The record industry of my childhood is dead. Just as the CD replaced vinyl and tape, the internet is making the CD into a specialty item.
The record industry provided at least two major services. Distribution of material and marketing. Now we can all get our material out there (making money with it is a different matter). smile.gif
But marketing is a different thing all together. Most of us aren’t very good at it. The surviving recording companies may be able to survive by make themselves over as marketing companies.
But first the major labels will have to accept that their kingdom is over. They cannot continue to look for the next Britney Speers and expect to continue to be relevant.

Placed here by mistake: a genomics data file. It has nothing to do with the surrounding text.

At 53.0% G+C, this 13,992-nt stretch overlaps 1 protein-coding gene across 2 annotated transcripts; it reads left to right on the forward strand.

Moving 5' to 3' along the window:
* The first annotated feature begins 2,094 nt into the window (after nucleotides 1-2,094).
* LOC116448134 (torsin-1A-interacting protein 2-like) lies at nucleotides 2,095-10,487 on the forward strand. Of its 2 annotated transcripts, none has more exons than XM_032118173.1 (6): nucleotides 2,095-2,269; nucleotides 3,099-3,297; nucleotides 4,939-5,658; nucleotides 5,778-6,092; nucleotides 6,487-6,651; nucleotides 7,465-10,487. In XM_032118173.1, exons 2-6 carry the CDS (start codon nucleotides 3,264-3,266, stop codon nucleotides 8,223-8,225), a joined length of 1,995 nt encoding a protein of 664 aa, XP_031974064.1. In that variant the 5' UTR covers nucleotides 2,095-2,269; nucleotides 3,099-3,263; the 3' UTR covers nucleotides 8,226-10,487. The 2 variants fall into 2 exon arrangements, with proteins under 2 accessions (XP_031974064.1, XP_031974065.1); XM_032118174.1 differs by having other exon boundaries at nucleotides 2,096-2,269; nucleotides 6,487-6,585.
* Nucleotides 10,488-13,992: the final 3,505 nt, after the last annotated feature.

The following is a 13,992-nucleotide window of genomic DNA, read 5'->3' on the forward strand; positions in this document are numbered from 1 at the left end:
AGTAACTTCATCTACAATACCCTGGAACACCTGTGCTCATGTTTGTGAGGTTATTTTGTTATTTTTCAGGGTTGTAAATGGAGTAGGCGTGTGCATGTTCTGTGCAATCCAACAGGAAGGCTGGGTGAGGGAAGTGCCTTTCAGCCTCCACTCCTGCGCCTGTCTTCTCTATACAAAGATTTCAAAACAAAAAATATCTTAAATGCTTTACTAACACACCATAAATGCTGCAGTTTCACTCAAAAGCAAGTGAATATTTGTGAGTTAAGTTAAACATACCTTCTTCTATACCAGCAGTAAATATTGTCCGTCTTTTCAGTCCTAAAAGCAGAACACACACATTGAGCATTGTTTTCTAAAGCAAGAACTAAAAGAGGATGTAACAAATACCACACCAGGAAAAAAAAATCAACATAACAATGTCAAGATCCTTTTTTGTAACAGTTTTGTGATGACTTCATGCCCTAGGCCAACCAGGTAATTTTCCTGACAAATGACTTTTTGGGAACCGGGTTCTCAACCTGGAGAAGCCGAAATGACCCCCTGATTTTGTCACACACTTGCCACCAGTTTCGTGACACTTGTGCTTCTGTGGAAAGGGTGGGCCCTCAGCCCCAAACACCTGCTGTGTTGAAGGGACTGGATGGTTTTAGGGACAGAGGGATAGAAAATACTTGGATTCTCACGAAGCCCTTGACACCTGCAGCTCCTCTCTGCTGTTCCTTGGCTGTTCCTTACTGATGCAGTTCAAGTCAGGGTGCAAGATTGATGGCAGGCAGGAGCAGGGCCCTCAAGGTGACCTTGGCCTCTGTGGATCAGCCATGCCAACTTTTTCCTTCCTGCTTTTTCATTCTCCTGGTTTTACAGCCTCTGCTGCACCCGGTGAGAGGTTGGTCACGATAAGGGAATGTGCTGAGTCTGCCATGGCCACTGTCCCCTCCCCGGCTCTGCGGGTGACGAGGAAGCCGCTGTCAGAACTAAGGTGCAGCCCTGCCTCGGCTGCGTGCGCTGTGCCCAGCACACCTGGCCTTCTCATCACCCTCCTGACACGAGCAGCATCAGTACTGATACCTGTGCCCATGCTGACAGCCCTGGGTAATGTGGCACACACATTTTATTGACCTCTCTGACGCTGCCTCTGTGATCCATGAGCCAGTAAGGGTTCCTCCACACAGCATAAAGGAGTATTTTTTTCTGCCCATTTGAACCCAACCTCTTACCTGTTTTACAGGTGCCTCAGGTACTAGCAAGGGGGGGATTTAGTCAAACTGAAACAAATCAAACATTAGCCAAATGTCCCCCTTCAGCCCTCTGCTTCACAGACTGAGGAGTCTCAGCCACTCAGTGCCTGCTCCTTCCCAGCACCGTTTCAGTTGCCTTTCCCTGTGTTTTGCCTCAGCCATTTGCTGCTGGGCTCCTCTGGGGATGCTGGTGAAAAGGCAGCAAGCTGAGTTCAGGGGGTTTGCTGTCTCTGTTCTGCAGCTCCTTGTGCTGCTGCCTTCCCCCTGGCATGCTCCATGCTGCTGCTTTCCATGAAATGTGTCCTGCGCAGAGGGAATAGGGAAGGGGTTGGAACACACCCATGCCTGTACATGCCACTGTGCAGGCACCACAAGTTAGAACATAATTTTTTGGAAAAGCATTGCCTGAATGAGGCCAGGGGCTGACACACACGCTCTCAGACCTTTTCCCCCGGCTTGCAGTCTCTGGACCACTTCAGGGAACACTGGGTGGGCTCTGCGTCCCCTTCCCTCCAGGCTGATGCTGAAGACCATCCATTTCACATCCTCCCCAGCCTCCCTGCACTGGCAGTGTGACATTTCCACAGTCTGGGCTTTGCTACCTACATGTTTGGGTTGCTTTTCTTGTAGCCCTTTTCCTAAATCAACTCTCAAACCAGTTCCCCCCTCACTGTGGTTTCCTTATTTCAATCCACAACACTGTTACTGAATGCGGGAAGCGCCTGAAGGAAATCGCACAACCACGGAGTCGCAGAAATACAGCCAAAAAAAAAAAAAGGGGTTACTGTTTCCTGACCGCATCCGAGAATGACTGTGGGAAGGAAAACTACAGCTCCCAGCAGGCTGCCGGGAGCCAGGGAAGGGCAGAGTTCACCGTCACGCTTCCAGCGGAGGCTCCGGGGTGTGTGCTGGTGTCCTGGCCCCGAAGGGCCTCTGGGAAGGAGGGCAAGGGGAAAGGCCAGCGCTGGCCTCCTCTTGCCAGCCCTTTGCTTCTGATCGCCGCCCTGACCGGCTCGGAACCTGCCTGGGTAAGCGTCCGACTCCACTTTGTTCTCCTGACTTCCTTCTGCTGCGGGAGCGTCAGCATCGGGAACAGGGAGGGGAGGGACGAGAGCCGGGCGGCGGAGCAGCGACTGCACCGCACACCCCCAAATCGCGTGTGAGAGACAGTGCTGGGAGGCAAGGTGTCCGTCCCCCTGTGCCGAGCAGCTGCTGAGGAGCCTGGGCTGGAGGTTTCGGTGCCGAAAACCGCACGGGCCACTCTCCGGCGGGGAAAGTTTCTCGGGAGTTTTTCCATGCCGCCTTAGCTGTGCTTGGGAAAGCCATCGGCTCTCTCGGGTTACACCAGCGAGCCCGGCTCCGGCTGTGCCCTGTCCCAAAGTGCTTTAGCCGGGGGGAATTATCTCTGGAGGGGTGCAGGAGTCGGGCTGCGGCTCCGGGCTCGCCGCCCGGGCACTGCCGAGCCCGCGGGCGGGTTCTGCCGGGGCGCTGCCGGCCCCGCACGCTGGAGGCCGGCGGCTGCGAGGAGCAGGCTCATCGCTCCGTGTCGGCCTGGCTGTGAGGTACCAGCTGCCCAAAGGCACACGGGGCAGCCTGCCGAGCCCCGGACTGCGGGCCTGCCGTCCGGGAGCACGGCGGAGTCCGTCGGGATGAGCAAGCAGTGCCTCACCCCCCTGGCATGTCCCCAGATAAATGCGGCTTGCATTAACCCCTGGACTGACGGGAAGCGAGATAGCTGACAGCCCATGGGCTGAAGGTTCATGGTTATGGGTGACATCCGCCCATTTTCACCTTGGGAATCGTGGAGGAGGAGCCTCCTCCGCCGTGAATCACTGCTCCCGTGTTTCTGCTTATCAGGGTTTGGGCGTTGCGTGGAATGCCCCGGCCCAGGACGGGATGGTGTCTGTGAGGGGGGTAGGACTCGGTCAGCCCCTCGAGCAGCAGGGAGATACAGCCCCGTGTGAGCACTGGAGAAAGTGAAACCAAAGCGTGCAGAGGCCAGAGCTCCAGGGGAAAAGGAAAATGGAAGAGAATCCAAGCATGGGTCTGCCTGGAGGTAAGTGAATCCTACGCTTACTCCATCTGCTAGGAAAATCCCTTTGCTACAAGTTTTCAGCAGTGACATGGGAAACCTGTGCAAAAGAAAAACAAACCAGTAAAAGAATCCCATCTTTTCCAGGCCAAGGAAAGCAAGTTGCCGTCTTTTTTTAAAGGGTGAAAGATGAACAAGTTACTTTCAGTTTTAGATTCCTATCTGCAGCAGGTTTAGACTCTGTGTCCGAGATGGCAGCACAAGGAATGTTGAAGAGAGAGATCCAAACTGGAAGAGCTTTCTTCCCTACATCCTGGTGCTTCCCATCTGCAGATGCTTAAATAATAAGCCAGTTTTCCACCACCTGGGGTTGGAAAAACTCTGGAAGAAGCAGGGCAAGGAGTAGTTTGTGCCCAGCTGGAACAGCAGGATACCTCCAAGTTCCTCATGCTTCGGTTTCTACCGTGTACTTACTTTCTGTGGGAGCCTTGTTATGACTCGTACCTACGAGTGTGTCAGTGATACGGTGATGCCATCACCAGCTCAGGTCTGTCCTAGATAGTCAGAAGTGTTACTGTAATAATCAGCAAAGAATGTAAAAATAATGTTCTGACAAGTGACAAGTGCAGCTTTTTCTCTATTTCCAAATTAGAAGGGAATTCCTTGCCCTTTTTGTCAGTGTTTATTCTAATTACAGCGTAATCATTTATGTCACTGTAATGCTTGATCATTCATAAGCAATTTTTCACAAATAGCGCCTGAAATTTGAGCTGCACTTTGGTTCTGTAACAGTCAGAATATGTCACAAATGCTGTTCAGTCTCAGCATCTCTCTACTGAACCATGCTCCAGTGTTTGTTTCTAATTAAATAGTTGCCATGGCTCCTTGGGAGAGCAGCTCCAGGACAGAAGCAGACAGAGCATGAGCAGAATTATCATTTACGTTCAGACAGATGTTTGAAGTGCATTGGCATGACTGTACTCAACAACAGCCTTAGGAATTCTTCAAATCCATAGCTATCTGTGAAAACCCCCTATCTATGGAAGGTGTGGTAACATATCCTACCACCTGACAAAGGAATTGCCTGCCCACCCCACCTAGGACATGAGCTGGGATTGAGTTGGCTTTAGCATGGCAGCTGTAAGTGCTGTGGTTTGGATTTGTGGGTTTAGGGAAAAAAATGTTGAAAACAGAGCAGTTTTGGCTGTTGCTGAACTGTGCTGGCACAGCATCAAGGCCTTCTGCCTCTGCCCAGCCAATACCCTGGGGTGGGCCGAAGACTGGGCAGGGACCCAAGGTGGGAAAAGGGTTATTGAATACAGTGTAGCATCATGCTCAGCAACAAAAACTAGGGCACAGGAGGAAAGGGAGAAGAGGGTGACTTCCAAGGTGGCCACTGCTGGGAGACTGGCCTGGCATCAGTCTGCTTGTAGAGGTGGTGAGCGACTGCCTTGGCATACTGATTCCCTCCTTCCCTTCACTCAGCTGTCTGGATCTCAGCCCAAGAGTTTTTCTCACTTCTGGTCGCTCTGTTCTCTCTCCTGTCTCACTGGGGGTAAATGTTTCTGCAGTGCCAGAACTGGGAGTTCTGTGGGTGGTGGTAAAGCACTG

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Todd Simpson
post Nov 22 2011, 01:53 AM
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The Biz has changed. Labels are being put to a slow death. Value Added Plastic (Cd's) are no longer a viable commodity now that distribution (web/itunes/stream) is network based. That part of The "biz" will continue to contract/shrink for several more years. A record label is basically a Bank. They give an artist a "recoupable" or Up Front money against future CD sales. So the artist still had to pay for everything (recording/touring/videos) the label just gave them a loan for it.